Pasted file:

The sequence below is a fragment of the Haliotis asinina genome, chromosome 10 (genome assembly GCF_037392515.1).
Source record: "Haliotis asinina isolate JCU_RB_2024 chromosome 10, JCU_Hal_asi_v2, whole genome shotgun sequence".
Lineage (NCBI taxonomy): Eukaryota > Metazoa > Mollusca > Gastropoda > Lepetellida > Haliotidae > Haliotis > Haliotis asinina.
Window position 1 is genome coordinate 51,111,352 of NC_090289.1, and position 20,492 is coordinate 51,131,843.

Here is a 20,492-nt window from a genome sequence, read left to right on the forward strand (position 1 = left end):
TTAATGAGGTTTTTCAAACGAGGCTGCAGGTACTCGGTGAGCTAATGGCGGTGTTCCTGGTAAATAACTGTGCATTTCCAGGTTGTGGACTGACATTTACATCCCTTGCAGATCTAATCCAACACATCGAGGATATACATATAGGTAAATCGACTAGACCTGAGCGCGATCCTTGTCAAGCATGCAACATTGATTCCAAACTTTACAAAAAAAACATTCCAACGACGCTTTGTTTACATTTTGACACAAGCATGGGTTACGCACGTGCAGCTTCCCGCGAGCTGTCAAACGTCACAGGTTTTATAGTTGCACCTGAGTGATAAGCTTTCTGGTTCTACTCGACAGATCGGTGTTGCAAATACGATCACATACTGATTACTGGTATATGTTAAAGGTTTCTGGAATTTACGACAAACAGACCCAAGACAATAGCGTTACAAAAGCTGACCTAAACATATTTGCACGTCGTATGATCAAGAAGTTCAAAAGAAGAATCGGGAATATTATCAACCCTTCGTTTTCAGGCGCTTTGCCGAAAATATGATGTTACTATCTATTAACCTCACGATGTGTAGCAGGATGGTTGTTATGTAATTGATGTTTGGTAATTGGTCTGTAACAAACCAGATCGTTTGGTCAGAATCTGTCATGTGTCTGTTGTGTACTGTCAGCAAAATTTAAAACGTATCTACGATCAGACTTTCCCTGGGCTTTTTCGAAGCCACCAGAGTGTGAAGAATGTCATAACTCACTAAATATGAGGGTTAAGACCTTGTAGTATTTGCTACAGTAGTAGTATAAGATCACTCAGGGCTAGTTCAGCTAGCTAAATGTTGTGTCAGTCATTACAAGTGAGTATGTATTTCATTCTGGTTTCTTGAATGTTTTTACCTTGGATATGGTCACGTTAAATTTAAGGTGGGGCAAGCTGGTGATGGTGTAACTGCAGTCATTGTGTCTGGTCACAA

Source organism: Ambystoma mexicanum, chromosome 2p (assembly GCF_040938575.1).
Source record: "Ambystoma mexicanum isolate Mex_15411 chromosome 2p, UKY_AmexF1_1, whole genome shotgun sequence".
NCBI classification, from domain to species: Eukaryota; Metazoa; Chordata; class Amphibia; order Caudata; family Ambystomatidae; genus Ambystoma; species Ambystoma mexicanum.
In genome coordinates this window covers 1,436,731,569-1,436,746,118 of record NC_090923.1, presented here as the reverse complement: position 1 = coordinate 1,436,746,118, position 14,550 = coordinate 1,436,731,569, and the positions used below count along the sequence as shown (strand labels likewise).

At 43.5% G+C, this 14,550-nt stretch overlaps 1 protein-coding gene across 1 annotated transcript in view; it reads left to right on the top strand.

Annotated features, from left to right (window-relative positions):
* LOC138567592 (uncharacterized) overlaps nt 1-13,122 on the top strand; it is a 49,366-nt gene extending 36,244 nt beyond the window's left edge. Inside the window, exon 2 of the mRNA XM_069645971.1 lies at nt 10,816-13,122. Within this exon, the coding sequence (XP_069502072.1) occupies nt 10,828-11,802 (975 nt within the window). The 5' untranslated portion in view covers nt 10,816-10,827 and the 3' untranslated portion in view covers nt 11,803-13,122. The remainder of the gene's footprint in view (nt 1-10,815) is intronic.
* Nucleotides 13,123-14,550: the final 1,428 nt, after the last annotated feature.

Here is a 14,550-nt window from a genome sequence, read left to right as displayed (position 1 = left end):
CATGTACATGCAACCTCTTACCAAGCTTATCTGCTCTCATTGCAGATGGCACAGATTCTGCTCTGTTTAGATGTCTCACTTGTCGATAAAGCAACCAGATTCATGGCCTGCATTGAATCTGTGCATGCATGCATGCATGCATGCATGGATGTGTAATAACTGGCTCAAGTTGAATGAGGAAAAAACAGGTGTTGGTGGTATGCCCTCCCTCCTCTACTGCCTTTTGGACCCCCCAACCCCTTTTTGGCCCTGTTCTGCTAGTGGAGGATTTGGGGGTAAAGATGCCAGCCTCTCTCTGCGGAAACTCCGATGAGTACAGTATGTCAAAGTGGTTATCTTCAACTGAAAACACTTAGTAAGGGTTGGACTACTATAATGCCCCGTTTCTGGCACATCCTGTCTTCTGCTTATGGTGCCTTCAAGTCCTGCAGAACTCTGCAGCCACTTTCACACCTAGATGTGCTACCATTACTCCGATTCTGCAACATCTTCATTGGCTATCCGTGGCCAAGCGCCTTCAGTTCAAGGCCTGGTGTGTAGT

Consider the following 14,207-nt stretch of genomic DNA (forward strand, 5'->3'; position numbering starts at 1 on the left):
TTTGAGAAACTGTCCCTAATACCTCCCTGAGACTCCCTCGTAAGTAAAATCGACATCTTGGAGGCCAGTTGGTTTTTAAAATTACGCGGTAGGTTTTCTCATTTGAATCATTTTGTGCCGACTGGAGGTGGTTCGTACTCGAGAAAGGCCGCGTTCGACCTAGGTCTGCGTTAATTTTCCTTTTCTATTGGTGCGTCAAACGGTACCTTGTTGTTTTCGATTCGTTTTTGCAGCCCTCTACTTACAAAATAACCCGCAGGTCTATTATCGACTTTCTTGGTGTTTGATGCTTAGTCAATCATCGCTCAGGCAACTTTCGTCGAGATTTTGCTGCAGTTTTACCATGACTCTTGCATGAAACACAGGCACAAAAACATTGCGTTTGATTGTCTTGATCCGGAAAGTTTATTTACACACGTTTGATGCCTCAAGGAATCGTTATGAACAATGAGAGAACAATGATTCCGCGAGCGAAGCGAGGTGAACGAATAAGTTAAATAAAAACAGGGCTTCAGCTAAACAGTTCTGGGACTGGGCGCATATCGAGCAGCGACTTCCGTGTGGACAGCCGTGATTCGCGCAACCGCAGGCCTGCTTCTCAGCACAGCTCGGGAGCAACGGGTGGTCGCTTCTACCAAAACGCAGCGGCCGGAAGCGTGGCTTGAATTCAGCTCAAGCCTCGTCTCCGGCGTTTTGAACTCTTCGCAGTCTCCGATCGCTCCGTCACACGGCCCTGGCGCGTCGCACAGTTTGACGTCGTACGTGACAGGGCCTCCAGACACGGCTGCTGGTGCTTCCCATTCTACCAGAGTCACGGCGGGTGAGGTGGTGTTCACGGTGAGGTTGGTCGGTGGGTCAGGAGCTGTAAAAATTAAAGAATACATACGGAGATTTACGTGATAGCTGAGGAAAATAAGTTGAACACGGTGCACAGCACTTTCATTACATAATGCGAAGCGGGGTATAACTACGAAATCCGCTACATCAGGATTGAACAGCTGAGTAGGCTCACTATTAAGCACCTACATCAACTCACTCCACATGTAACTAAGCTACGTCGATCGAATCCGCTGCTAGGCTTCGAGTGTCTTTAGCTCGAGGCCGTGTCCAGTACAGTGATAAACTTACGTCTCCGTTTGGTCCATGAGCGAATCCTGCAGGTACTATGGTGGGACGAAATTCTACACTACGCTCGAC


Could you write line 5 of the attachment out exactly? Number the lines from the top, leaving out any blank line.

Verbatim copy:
Here is a 20,492-nt window from a genome sequence, read left to right on the forward strand (position 1 = left end):